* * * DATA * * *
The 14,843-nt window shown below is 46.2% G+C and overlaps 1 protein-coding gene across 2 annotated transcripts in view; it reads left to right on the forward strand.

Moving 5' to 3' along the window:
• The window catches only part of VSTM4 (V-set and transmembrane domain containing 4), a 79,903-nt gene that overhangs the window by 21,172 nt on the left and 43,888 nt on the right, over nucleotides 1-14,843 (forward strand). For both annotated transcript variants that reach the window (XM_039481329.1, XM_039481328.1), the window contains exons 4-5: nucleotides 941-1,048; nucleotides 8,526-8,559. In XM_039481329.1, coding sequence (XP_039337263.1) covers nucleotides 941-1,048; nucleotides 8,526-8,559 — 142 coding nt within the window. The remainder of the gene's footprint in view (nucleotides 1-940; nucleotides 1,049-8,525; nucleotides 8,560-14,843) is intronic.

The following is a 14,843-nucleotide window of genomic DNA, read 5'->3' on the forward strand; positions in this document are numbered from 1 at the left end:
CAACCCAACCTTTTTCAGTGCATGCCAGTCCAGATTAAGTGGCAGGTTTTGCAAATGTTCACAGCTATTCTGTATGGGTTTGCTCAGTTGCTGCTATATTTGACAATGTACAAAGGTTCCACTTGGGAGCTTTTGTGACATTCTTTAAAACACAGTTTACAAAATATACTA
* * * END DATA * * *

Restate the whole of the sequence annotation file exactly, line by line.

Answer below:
The 14,843-nt window shown below is 46.2% G+C and overlaps 1 protein-coding gene across 2 annotated transcripts in view; it reads left to right on the forward strand.

Moving 5' to 3' along the window:
• The window catches only part of VSTM4 (V-set and transmembrane domain containing 4), a 79,903-nt gene that overhangs the window by 21,172 nt on the left and 43,888 nt on the right, over nucleotides 1-14,843 (forward strand). For both annotated transcript variants that reach the window (XM_039481329.1, XM_039481328.1), the window contains exons 4-5: nucleotides 941-1,048; nucleotides 8,526-8,559. In XM_039481329.1, coding sequence (XP_039337263.1) covers nucleotides 941-1,048; nucleotides 8,526-8,559 — 142 coding nt within the window. The remainder of the gene's footprint in view (nucleotides 1-940; nucleotides 1,049-8,525; nucleotides 8,560-14,843) is intronic.

The following is a 14,843-nucleotide window of genomic DNA, read 5'->3' on the forward strand; positions in this document are numbered from 1 at the left end:
CAACCCAACCTTTTTCAGTGCATGCCAGTCCAGATTAAGTGGCAGGTTTTGCAAATGTTCACAGCTATTCTGTATGGGTTTGCTCAGTTGCTGCTATATTTGACAATGTACAAAGGTTCCACTTGGGAGCTTTTGTGACATTCTTTAAAACACAGTTTACAAAATATACTA